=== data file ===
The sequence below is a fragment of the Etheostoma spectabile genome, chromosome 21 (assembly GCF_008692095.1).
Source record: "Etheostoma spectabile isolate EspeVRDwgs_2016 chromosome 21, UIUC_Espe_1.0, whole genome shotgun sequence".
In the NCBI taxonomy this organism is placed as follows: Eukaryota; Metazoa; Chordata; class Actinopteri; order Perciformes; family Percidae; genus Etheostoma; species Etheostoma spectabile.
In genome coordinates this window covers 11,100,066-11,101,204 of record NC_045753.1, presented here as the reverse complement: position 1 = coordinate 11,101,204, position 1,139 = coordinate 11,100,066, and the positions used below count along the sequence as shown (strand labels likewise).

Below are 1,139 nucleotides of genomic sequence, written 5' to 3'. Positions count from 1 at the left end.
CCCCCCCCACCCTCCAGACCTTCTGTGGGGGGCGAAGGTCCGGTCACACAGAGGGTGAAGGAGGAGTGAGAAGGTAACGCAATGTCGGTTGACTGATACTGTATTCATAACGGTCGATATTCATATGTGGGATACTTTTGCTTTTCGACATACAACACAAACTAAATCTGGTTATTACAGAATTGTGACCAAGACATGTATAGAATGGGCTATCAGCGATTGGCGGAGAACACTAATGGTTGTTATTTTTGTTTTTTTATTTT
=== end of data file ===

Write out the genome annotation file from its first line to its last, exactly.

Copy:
The sequence below is a fragment of the Etheostoma spectabile genome, chromosome 21 (assembly GCF_008692095.1).
Source record: "Etheostoma spectabile isolate EspeVRDwgs_2016 chromosome 21, UIUC_Espe_1.0, whole genome shotgun sequence".
In the NCBI taxonomy this organism is placed as follows: Eukaryota; Metazoa; Chordata; class Actinopteri; order Perciformes; family Percidae; genus Etheostoma; species Etheostoma spectabile.
In genome coordinates this window covers 11,100,066-11,101,204 of record NC_045753.1, presented here as the reverse complement: position 1 = coordinate 11,101,204, position 1,139 = coordinate 11,100,066, and the positions used below count along the sequence as shown (strand labels likewise).

Below are 1,139 nucleotides of genomic sequence, written 5' to 3'. Positions count from 1 at the left end.
CCCCCCCCACCCTCCAGACCTTCTGTGGGGGGCGAAGGTCCGGTCACACAGAGGGTGAAGGAGGAGTGAGAAGGTAACGCAATGTCGGTTGACTGATACTGTATTCATAACGGTCGATATTCATATGTGGGATACTTTTGCTTTTCGACATACAACACAAACTAAATCTGGTTATTACAGAATTGTGACCAAGACATGTATAGAATGGGCTATCAGCGATTGGCGGAGAACACTAATGGTTGTTATTTTTGTTTTTTTATTTT